Revzilla And Cycle Gear's Parent Company Just Bought J&P Cycles

Published: Feb 03, 2020 at 11:45am

Comoto Holdings just established a motorcycle aftermarket triumvirate.

Comoto Holdings, the parent company of both Revzilla and Cycle Gear since 2016, announced on January 31, 2020, that it purchased J&P Cycles, the aftermarket American V-Twin parts and gear retailer. As is often the case in situations like these, some initial information is known, but the broader picture will only become clear as we all collectively live it.

According to the Comoto Holdings press release, J&P Cycles will remain its own distinct brand, and Zach Parham will continue as president of J&P Cycles as it joins the Comoto brand family. 

“J&P Cycles was built on obsession with customer service and offering the best product selection for riders,” said Parham in a statement. “Comoto shares these same values. Each retail brand in the Comoto Family has complementary strengths and we are excited to leverage those strengths, to take J&P Cycles to the next level.” 

Two of Revzilla’s three co-founders, Anthony Bucci and Matt Kull, have both spent time as Revzilla CEOs. However, as of August 2019, Comoto Holdings CEO Ken Murphy is also Revzilla’s CEO. In that position, Murphy brought retail president and CEO experience from his time at both Mattress Firm and EbLens Clothing & Footwear to the table. As Technical.ly Philly expressed, there was initially some concern among Revzilla fans about the company’s direction because Murphy didn’t have moto retail experience.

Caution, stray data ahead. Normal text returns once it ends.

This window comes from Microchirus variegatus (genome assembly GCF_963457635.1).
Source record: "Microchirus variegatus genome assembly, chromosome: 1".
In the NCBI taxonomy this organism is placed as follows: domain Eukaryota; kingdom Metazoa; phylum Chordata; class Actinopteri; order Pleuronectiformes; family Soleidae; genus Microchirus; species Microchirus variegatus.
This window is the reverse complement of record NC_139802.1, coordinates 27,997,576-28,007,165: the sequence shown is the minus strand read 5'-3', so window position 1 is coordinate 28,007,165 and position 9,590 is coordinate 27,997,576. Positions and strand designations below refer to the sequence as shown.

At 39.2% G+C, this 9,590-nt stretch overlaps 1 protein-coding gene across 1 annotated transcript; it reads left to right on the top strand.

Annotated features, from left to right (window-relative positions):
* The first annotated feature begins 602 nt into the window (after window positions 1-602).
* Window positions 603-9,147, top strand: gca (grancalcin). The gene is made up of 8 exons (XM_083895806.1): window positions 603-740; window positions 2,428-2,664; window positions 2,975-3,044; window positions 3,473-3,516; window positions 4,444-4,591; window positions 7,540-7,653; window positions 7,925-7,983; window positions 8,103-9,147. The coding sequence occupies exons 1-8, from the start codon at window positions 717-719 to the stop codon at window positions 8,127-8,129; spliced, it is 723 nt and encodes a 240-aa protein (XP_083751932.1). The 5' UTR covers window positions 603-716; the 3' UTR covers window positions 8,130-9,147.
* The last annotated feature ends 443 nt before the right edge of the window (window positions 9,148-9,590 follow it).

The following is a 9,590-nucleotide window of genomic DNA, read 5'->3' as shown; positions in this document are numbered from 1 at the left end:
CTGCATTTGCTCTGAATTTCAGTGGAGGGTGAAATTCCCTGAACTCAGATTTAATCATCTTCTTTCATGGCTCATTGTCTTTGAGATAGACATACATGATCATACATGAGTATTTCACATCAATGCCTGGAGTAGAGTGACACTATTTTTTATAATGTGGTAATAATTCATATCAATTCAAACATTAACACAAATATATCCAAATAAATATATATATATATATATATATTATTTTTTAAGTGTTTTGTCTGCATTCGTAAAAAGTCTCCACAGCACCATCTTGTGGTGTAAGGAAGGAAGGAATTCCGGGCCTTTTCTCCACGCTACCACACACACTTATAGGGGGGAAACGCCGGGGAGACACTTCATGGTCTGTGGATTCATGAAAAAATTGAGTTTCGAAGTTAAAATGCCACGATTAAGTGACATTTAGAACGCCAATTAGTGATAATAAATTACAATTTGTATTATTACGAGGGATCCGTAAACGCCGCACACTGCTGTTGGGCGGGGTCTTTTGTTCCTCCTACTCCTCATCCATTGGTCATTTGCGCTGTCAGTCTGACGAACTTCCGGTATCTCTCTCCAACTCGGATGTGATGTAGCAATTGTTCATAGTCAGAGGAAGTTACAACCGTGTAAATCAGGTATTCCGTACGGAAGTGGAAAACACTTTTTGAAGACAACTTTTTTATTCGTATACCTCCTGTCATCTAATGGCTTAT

Regarding the acquisition of J&P Cycles, Murphy said in a statement, “As a platform for many of the industry’s most storied retail brands, our commitment to our customers is to preserve the legacy brand-attributes that matter most to them, while also unlocking the full selection, service, and savings benefits our customers deserve when shopping within the Comoto Family of Brands.”

When Technical.ly Philly talked to Murphy as he took on the role of Revzilla CEO, the publication found out that he had plans to get his motorcycle license by the end of 2019. We can’t help but wonder if he got around to it. This might all seem like normal business stuff, but when it’s a niche that everyone is as passionate about as motorcycling, that feeling of personal investment makes a difference. Is it just business, or is it in his blood? That’s a question to which we don’t yet know the answer, and perhaps never will. 

[Update: Justin just informed me that he spoke with Murphy at the NYC IMS show, and that he'd just gotten his shiny new motorcycle endorsement and was picking Justin's brain about what bike he should get. Here's to him and any other new riders looking to get started. Remember, it's all about the journey!]

Sources: BusinessWire, Revzilla, Technical.ly Philly

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